The Gambling Debate: Is Gambling Good or Bad?
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Gambling is a concept that has been around for centuries, whether you’re wagering some marbles or placing £5 on a football accumulator, the idea of gambling splits society down the middle.
Some argue that is something that can be enjoyed as a social event when used responsibly and in moderation. Others argue that gambling is easily accessible and can ruin lives.
Statistics produced by the Gambling Commission for 2016 show that 45% of people asked have gambled within the last four weeks, while only 0.5% of 16+ year olds in England identified as “problem gamblers”
Gambling is huge in modern society and is used by a huge spectrum of people. People ranging from regular gamblers to those who put a token £1 on a horse when the Grand National is on, either way it is a huge business with a huge income. The Great British Gambling industry generated £13.6bn between April 2015 and March 2016 (figures courtesy of Gambling Commission)
Advertising is a huge draw for gambling firms, especially on sporting events. For instance if you’re watching a football match on Sky Sports or BT Sport then it’s almost inevitable you will encounter multiple adverts from gambling firms offering enhanced odds for the game that’s about to start.
A worrying report from The Gambling Commission in 2016 states that 75% of 11–15 year olds questioned, had seen gambling advertising on TV. This is particularly concerning as it may encourage someone underage that gambling is good because they see it lots on TV.
While gambling can be enjoyed in moderation, many people fall foul to the system and can’t control their spending. The rise of online gambling from firms such as BET365, SKYBET, Coral and more offer instant access to their services through a website and mobile app, meaning people can gamble on the go. This allows people to get immersed in gambling and can gamble without any restrictions, which can lead to major gambling problems.
The gambling industry has a huge presence online, in particular twitter. Almost all bookmakers have twitter accounts aimed to entice users to sign up with their sites with “crazy” offers that are often misleading. For example, Coral are offering all new customers odds of 25/1 for Liverpool to beat Southampton in the 2nd leg of their League Cup clash. While this may seem enticing to casual fans, the enhanced winnings are paid as free bets which are not available for withdrawal, meaning customers would have to stake more money to be able to access these winnings.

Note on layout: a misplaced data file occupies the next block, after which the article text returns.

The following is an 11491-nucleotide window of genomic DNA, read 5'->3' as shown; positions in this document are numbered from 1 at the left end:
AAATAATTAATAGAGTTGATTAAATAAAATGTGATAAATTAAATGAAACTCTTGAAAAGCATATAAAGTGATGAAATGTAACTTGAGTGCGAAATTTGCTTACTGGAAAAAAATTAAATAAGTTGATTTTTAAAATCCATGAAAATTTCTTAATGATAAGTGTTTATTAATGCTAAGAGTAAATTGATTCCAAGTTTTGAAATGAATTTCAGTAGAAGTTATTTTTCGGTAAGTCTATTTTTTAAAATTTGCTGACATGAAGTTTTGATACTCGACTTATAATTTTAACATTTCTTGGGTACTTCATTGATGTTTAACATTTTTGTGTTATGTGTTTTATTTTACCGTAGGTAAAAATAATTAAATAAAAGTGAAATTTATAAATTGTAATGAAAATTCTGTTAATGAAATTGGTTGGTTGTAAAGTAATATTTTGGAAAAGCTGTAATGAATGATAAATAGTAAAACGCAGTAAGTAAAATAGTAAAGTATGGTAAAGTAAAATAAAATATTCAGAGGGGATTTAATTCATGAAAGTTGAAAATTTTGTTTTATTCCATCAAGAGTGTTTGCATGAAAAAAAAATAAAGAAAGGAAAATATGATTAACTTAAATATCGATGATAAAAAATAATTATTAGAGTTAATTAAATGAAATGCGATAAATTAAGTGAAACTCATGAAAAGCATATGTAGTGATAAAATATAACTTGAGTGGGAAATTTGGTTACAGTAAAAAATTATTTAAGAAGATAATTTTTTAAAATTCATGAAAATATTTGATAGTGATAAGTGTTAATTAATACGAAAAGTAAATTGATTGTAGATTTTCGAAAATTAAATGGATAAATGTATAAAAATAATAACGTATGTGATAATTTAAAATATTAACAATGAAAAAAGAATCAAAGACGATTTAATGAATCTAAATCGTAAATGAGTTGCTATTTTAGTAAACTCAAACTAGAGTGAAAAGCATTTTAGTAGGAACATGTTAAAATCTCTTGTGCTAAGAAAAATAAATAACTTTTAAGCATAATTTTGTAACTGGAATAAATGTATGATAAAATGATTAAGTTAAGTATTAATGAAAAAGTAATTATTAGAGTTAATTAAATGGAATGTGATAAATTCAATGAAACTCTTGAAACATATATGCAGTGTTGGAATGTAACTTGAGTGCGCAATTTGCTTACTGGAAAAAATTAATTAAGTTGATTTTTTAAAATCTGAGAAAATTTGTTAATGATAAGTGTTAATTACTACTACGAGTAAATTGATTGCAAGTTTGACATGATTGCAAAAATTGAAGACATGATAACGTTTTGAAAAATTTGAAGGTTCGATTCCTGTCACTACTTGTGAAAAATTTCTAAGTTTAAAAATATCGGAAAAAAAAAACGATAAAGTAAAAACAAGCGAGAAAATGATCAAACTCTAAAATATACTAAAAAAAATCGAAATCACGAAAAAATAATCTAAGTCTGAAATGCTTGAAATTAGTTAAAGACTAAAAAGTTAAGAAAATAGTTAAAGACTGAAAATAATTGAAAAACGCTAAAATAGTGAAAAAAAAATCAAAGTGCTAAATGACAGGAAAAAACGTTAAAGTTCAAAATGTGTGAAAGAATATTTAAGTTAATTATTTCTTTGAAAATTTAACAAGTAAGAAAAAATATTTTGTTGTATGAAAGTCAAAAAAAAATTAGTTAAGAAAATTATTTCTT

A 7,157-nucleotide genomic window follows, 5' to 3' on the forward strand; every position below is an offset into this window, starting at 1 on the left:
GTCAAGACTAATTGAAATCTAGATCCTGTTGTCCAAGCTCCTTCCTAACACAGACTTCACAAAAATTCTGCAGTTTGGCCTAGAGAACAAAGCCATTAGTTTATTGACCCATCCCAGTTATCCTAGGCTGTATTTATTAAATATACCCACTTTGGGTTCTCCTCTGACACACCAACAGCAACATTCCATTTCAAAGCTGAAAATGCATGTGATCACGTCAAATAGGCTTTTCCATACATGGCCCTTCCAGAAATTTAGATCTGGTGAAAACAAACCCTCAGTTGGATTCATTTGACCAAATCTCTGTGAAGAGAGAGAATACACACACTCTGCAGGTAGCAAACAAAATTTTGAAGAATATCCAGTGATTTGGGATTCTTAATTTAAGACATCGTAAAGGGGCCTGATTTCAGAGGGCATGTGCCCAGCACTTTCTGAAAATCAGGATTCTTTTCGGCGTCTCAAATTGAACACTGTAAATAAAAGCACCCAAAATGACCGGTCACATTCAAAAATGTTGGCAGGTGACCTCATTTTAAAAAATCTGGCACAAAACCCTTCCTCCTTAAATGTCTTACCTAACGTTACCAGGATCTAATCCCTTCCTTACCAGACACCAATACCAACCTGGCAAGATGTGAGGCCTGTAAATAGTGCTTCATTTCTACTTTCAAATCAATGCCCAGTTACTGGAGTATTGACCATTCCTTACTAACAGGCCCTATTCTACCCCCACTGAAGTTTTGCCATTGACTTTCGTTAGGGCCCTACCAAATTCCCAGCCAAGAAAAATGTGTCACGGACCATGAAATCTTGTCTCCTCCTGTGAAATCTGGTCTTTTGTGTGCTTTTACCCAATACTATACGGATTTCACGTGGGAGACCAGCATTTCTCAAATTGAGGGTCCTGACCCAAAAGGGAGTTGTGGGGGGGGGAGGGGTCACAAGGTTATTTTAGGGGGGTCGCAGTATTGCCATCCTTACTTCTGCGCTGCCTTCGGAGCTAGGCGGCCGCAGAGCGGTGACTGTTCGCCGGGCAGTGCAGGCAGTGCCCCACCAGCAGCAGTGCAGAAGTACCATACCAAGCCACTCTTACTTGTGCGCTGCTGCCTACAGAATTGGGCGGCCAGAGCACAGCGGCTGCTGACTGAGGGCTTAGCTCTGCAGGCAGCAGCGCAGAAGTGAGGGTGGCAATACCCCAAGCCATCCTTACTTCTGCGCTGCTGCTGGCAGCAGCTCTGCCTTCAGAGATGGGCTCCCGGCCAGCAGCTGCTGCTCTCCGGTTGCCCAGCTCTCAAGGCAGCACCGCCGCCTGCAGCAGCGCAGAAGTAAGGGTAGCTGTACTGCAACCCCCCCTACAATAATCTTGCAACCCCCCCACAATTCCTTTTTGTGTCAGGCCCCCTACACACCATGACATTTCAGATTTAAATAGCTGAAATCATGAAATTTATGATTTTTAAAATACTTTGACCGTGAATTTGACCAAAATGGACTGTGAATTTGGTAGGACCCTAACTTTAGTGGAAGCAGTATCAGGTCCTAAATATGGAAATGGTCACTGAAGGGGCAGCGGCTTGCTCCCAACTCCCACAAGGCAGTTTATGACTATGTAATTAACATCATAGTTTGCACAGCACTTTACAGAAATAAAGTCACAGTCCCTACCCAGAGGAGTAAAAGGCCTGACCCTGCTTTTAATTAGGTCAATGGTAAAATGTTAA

Many bookmakers also have affiliates. These are often sports accounts with huge followings on social media. They tweet sign up links and share their tips to encourage users to join them, with the affiliate getting a commission for each person they refer.
This can create an atmosphere where people feel obliged to bet as they don’t want to “miss out” on potential winners.
Another problem area is gambling in shops. Many shops contain machines that are known as “fixed odds machines” which allow the customer to play various games with a maximum stake of £100. The industry recently reduced the limit to £50 and any customer wishing to deposit more would need to speak to a member of staff to authorise the request.
In addition to this, in October 2016, the Government announced they would review the use of machines amid concerns they harm vulnerable people who easily become hooked on the machines.
It is widely argued that shops don’t do enough to support customers who may have a problem. While shops do have the self-exclusion feature in place, many obsessive gamblers won’t feel the need to exclude themselves from the premises and some shop staff are guilty of supporting people’s gambling.
A Guardian article in early 2016 points out that staff would recognise who visited frequently and would offer these regulars complimentary cups of tea or coffee or even go out to the shop themselves to buy the customer a sandwich to maximise their time in the shop. Such tactics show how staff are trained to keep customers on the premises as long as possible in order to maximise their spending.
Gambling is an issue that will always split opinion down the middle but if it’s used responsibly, it can be enjoyed by everyone socially and can be fun.